After the banquet I joined some folk in the hot tub for a while, but then went to bed around 23:00, since I was, once again, really tired.

Sunday morning I took a walk before breakfast, then enjoyed waffles (with cream and jam) for breakfast (in addition to the above mentioned spinach) and some left over ice cream from the feast. Ok, I had thirds on the ice cream.

Then we packed up and left site early enough to visit [livejournal.com profile] lord_kjar's brother on the way home and still got home early enough to take a nap before putting everything away before going to folk dancing.

I enjoy this sort of low-key event, where there is only one thing at a time scheduled, so that one doesn't miss anything, unless one chooses to take a nap.
kareina: (stitched)
I already mentioned that I was up late at the SCA event on the weekend because I was having so much fun. Well, that pattern has continued into the week, too--I haven't made it to bed before 01:00 all week, but am still getting up early enough to do the 45 minute walk to work in the morning. Mind you, I am not arriving at the office at 07:00 or 07:15 as I often do, but instead more like 07:30 or 07:45, but I am still the first one in my corridor. However, I have still be going home at 11:00 or 12:00 when [livejournal.com profile] lord_kjar goes home for lunch, so I may want to work a few hours on Friday to make up for it.

So far this work week has been spent researching travel and accommodation for the conference in Australia in February, reading my student's thesis drafts, and compiling information as to what standards are available, from where, and for how much, so that we can decide which ones to get now, to have ready when the Laser Ablation-ICP-MS arrives, and which ones we will wait on till the lab is generating a bit of income from fees paid by the users. (It is farily obvious that if the department doesn't have the budget to cover a full time salary for me, they don't have a huge budget for buying standards, either. (not that it is broke or anything, just that, like at most unis, the cash available in the department is mostly tied to specific research grants, and can't be used for things not directly related to those projects)).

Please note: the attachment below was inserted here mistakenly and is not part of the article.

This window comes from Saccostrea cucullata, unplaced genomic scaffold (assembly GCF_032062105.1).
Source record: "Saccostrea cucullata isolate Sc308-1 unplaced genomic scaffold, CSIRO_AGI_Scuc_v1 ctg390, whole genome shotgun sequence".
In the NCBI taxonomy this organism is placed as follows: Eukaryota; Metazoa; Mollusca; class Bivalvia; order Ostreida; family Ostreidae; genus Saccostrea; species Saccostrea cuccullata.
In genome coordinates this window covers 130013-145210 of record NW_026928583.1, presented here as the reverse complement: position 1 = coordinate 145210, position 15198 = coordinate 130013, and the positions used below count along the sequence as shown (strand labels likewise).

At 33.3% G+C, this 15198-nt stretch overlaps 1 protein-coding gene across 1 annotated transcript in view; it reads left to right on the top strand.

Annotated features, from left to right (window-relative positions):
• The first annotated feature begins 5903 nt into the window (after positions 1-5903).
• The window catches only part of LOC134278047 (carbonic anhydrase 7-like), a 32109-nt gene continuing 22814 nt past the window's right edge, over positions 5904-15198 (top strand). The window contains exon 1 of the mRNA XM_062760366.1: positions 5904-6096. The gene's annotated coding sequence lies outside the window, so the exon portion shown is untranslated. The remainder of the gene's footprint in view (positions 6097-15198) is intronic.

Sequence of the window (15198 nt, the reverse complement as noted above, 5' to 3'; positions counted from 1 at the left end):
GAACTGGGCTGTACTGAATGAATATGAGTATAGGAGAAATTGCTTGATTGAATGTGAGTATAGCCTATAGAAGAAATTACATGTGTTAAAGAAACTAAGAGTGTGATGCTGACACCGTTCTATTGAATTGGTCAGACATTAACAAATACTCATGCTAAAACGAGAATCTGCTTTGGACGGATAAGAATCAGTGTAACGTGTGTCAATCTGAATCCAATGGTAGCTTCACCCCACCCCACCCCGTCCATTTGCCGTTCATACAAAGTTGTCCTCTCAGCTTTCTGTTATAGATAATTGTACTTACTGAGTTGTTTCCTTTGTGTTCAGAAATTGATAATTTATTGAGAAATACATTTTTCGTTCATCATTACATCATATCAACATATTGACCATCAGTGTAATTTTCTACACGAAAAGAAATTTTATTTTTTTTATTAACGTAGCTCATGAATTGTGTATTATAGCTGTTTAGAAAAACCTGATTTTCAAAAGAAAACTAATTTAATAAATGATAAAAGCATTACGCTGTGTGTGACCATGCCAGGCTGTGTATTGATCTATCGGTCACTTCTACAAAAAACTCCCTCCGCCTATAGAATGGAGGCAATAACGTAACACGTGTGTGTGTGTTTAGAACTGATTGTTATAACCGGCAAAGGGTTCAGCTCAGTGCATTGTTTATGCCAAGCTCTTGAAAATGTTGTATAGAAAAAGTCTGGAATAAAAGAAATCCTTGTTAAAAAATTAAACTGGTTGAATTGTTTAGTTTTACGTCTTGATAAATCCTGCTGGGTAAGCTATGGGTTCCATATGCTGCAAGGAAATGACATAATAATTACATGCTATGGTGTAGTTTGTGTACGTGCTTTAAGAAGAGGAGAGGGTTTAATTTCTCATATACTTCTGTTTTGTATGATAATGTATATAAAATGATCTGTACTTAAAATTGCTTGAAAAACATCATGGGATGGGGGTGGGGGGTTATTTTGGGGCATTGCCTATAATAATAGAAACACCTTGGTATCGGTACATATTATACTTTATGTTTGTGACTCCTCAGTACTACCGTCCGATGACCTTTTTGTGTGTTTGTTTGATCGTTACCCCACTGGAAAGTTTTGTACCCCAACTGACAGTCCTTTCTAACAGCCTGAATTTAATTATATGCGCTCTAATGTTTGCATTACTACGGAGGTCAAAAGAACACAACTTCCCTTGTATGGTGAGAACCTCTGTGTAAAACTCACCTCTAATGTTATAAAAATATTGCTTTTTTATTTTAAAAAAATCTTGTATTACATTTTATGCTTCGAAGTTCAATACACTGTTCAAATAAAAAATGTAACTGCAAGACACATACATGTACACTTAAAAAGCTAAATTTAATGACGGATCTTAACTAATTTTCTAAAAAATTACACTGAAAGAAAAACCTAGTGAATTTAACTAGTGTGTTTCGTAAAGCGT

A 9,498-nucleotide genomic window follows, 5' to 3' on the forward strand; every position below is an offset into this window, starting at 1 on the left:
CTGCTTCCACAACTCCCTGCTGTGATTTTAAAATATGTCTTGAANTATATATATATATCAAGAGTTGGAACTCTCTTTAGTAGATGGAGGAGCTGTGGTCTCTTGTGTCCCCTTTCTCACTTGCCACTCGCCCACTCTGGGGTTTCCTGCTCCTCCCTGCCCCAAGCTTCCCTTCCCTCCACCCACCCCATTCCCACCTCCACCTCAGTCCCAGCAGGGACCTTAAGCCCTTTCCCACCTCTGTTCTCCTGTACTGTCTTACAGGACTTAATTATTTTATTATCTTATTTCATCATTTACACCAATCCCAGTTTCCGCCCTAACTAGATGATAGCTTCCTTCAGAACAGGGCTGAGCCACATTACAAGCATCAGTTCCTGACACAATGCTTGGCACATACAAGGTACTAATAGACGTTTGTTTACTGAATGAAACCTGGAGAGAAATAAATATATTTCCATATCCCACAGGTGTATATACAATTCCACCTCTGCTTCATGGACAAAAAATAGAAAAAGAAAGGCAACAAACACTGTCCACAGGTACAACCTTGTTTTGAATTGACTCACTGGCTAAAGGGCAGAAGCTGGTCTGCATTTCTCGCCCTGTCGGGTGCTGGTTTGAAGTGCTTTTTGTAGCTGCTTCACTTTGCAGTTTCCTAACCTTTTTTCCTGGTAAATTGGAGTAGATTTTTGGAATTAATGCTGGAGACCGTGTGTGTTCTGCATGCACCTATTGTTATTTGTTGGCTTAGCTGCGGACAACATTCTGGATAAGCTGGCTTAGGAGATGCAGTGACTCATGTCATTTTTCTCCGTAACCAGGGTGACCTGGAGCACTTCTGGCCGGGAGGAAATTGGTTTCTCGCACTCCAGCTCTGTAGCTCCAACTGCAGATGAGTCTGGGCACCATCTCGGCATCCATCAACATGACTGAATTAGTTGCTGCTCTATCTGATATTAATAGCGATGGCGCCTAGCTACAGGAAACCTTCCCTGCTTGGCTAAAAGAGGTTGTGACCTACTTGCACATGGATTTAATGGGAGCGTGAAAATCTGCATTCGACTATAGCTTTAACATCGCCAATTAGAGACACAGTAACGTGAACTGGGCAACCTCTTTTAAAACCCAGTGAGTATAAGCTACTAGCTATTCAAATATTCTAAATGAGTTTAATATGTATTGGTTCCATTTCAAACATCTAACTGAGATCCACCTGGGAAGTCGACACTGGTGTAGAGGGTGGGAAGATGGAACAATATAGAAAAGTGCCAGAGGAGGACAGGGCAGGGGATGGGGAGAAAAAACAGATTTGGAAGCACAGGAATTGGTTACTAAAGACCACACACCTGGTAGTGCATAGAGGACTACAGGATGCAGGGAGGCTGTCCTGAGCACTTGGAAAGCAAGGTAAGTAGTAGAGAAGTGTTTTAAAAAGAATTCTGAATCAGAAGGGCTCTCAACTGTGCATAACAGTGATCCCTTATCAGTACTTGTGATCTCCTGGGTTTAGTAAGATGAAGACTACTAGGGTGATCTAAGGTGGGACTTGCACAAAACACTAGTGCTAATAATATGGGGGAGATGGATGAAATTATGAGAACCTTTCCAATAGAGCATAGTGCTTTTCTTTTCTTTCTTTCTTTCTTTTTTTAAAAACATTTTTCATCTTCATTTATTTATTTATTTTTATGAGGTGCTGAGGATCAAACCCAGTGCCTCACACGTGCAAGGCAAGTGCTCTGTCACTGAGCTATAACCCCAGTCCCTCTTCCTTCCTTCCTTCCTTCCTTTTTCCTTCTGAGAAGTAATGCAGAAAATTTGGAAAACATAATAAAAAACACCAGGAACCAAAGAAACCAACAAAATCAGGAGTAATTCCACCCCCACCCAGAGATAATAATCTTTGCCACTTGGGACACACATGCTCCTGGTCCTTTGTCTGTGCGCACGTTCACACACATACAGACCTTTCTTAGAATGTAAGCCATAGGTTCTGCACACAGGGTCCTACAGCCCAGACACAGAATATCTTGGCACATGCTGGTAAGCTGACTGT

At home I have been focusing on projects. I want a new bliaut--my first one is getting worn out. We have some lovely dark blue silk that I want to use, and have been wondering if I want to do it with or without the tummy gathers that was fashionable in the 12th century. I haven't been all that happy with the gathers on brown wool bliaut, but that has more to do with the fact that they don't always sit right, and often need adjusting. Somehow I don't think I would have that problem with the lighter weight silk. However, another issue with the brown is that the skirt is heavy enough that even though when I first lace the dress the hem is all one length and up off the ground, over the course of the day it droops on the sides and people start to step on it while I am dancing, which isn't an issue with the older blue bliaut, since it is only just long enough for me, even unlaced (the brown is longer than I am tall when it is unlaced).

But what has really and truly decided me on skipping the gathering this time around was the hours I have spent doing two different cutting diagrams--one if I make it extra long and gather it up, and the other if I don't. The latter option lets me get another set of skirt gores out of the fabric, transforming the skirt from just under 3/4 circle to just about a full circle skirt. Can you say "dancing skirt"? I apologize to people who care about 12 Century fashion and think that this style is better with the tummy gathers--I am going to go for the fuller skirt instead...
kareina: (stitched)
This weekend we were at an SCA event held in an old village school house not far south of the city of Umeå. It was ever so much fun, and reminds me why, even though I now have many other hobbies to fill in the time between SCA events within a reasonable commute, the SCA really is the hobby of my heart. Höstdansen (The Autumn Dance) is a delightful event, that I have enjoyed every time I have attended (I missed one since moving to Sweden, nearly 4 years ago, the year it had last minute scheduling issues and got moved to the same weekend as the Frostheim Fencing Weekend, at which I had already promised to teach dancing). However, I think this year was even more fun than the other years.

We had a surprisingly balanced group--for all of the day time classes we had the same number of men as women dancing. It was not until the dance set after the feast that we started getting pairs of women dancing with one another as a few of the men were no longer feeling well. We ran one set of dance classes in the morning, with Dis and I taking calling dances from Arbeau to everyone, and then for the next set we split into two groups--she took the beginners downstairs to work with some Playford dances, and she left me the experienced dancers upstairs, where we did lots of Playford dances--just doing the ones we alrady knew, and I introduced them to some of the more complicated ones that they haven't done before, and I hadn't done since moving to Sweden because we hadn't had enough dancers (we had eight, including me, in our group).